• Virgin olive oil: this monosaturated oil has been linked to a lot of health benefits so use it when possible to boost your fat grams for the day. 1 tablespoon is 14 grams of fat and nothing else.
  • Virgin coconut oil: this fat has gained wide popularity over the last 5 years and also has some health promoting properties. 1 tablespoon contains 14 grams of fat and no other macros.
  • Grass fed butter: grass fed butter also packs some nutrition along with the fat. 1 tablespoon is 11.6 grams of fat and has just a trace of carbs and protein.
  • Nuts: nuts are high in fat, but do contain some protein and carbs. However, the fat they contain is healthy and by far the dominant macro. Some good options include:
    • Almonds – 10 almonds have 6 grams of fat, 2.4 grams of carbs, and 2.6 grams of protein.
    • Walnuts – 1 oz contains 18.6 grams of fat, 3.9 grams of carbs and 4.3 grams of protein.
    • Pecans – 1 oz delivers 20.4 grams of fat, 4 grams of carbs and 2.6 grams of protein.

Other Tips on Macros Related to a Healthy Diet

Will going over on a macro ruin your diet?

Don’t stress out if you go over one of your macros on a particular day – or even if you don’t hit one. It won’t ruin your diet. The most important thing, in my opinion, is to his as close to your TDEE as possible. Macros are more for “fine tuning” your results, while your TDEE (total daily energy expenditure, related to exercise or expended energy through normal daily activities) determines whether you lose, maintain or gain. Your TDEE is determined by combining your MBR (metabolic rate) with the calories you burn through physical activity.

So yes, you should strive to meet your macros, as these will help you reach your goals as far as body composition is concerned, but eating 20 extra grams of fat on a particular day won’t derail your progress unless it puts you over your caloric goal regarding your TDEE.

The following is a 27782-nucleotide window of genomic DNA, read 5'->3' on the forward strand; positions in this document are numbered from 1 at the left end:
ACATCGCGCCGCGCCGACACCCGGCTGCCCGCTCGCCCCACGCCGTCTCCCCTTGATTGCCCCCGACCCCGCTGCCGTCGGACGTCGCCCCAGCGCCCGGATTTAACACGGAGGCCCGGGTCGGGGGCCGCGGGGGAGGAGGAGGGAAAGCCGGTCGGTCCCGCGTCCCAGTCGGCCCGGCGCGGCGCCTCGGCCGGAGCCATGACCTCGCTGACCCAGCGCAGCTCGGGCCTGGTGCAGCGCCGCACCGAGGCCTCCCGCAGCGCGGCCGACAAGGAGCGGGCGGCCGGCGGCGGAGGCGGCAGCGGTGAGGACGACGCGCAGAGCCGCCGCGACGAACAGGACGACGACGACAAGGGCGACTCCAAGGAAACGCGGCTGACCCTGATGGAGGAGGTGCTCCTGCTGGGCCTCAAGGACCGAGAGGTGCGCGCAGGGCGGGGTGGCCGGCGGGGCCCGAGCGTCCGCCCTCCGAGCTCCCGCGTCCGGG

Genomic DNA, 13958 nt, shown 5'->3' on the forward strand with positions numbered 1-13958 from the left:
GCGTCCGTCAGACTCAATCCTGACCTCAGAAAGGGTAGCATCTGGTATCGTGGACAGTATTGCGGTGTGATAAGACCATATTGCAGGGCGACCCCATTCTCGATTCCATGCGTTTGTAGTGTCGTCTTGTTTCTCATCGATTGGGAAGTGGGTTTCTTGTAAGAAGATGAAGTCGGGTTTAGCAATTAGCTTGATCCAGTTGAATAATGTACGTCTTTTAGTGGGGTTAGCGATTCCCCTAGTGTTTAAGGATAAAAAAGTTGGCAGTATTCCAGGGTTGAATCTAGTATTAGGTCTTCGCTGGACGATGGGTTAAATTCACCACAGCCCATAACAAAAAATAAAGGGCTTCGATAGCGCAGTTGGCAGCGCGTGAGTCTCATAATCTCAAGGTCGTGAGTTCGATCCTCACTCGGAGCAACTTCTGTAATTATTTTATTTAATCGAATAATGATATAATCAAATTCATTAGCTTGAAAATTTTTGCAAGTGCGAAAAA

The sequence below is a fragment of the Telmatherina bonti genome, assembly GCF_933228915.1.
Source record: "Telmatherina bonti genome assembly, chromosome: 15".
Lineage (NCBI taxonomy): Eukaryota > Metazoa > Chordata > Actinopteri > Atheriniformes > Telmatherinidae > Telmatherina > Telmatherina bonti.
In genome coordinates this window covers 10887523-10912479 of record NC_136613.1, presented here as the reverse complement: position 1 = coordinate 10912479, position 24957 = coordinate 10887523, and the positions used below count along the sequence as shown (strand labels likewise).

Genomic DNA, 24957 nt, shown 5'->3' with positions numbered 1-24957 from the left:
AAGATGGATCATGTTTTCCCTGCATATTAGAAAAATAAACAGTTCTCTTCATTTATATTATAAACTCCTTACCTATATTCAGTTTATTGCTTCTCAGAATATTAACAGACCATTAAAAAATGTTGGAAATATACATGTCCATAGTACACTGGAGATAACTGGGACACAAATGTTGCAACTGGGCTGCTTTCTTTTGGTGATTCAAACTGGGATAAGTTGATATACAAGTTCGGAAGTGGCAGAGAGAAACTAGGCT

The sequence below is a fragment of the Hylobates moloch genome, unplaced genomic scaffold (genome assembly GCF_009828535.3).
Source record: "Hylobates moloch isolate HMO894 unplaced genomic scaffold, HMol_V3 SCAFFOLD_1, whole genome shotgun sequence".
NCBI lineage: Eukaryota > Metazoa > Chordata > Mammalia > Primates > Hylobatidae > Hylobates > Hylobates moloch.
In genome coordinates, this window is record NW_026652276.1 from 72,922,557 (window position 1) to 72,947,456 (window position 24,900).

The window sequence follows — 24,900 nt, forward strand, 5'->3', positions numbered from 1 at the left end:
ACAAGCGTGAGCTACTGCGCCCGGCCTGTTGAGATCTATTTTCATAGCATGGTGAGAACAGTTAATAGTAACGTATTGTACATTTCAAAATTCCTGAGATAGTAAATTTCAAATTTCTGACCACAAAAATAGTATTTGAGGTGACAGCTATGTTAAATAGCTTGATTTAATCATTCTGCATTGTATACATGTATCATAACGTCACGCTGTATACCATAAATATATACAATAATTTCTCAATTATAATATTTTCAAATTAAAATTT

Interested in knowing how many calories you should be eating or more about macro tracking? Feel free to contact me at ssobotka@ffc.com or set up a 30-minute complimentary nutrition session and learn more about the programming and resources available to you here at FFC!

Post written by FFC Lincoln Park Registered Dietitian Sarah Sobotka

 

I recently joined the Fitness Formula Clubs team as a group fitness instructor at FFC Boystown. While walking into FFC for my audition prior to starting classes, a memory of how I began my journey to following a plant-based diet was sparked from when I first entered this industry.

15 years ago, after earning my AFAA certification, I dove head-first into the world of teaching. Some days would go from 6 AM until 10 PM, teaching 4 or 5 classes a day. I was teaching all kinds of formats, all over the city, working to supplement my unpaid passion for theatre and dance.

On top of the 20 hours a week I spent teaching classes, the hours of dance rehearsals for shows, and the personal training I’d do in between, a compulsion drove me to do more.

I would be on the elliptical machine for an hour before teaching a double, just to make sure I burned my magic calorie goal that day. I’d push myself to run 6 to 10 miles, even before the gym opened at 5 AM. I never took a day off.

Then, I got injured; plantar fasciitis in my heel and tendonitis in my knee. I was beating my body into the ground.